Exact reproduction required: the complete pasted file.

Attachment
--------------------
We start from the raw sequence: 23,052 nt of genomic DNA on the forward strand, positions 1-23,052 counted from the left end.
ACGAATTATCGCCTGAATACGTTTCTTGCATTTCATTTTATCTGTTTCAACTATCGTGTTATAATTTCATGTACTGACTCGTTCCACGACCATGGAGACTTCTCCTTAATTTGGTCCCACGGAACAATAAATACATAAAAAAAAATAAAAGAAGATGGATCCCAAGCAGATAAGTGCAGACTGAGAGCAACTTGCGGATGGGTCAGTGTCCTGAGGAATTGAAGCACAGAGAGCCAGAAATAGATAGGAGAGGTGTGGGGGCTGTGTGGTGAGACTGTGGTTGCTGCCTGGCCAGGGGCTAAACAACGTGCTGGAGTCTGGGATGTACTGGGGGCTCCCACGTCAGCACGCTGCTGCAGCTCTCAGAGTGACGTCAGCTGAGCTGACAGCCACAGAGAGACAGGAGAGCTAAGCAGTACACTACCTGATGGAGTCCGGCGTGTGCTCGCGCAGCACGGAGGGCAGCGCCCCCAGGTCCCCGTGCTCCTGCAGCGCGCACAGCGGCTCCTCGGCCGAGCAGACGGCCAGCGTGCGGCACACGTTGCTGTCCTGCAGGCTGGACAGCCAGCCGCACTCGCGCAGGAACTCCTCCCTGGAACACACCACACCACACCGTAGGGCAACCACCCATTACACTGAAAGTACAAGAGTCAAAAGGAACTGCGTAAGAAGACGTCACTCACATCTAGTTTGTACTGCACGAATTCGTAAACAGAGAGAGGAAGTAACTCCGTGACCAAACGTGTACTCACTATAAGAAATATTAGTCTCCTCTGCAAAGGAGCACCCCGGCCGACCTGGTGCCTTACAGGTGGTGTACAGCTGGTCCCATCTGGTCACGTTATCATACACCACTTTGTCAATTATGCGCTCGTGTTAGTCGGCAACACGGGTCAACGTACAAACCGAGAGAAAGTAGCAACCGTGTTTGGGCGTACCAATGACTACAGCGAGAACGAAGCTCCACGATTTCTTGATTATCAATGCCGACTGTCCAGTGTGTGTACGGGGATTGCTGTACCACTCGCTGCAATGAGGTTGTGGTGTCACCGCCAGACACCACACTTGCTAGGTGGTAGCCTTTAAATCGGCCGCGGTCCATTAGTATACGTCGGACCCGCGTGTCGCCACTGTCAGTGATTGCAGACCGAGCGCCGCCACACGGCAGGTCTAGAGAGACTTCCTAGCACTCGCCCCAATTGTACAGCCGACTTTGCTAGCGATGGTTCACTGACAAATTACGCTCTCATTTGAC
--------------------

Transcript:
We start from the raw sequence: 23,052 nt of genomic DNA on the forward strand, positions 1-23,052 counted from the left end.
ACGAATTATCGCCTGAATACGTTTCTTGCATTTCATTTTATCTGTTTCAACTATCGTGTTATAATTTCATGTACTGACTCGTTCCACGACCATGGAGACTTCTCCTTAATTTGGTCCCACGGAACAATAAATACATAAAAAAAAATAAAAGAAGATGGATCCCAAGCAGATAAGTGCAGACTGAGAGCAACTTGCGGATGGGTCAGTGTCCTGAGGAATTGAAGCACAGAGAGCCAGAAATAGATAGGAGAGGTGTGGGGGCTGTGTGGTGAGACTGTGGTTGCTGCCTGGCCAGGGGCTAAACAACGTGCTGGAGTCTGGGATGTACTGGGGGCTCCCACGTCAGCACGCTGCTGCAGCTCTCAGAGTGACGTCAGCTGAGCTGACAGCCACAGAGAGACAGGAGAGCTAAGCAGTACACTACCTGATGGAGTCCGGCGTGTGCTCGCGCAGCACGGAGGGCAGCGCCCCCAGGTCCCCGTGCTCCTGCAGCGCGCACAGCGGCTCCTCGGCCGAGCAGACGGCCAGCGTGCGGCACACGTTGCTGTCCTGCAGGCTGGACAGCCAGCCGCACTCGCGCAGGAACTCCTCCCTGGAACACACCACACCACACCGTAGGGCAACCACCCATTACACTGAAAGTACAAGAGTCAAAAGGAACTGCGTAAGAAGACGTCACTCACATCTAGTTTGTACTGCACGAATTCGTAAACAGAGAGAGGAAGTAACTCCGTGACCAAACGTGTACTCACTATAAGAAATATTAGTCTCCTCTGCAAAGGAGCACCCCGGCCGACCTGGTGCCTTACAGGTGGTGTACAGCTGGTCCCATCTGGTCACGTTATCATACACCACTTTGTCAATTATGCGCTCGTGTTAGTCGGCAACACGGGTCAACGTACAAACCGAGAGAAAGTAGCAACCGTGTTTGGGCGTACCAATGACTACAGCGAGAACGAAGCTCCACGATTTCTTGATTATCAATGCCGACTGTCCAGTGTGTGTACGGGGATTGCTGTACCACTCGCTGCAATGAGGTTGTGGTGTCACCGCCAGACACCACACTTGCTAGGTGGTAGCCTTTAAATCGGCCGCGGTCCATTAGTATACGTCGGACCCGCGTGTCGCCACTGTCAGTGATTGCAGACCGAGCGCCGCCACACGGCAGGTCTAGAGAGACTTCCTAGCACTCGCCCCAATTGTACAGCCGACTTTGCTAGCGATGGTTCACTGACAAATTACGCTCTCATTTGAC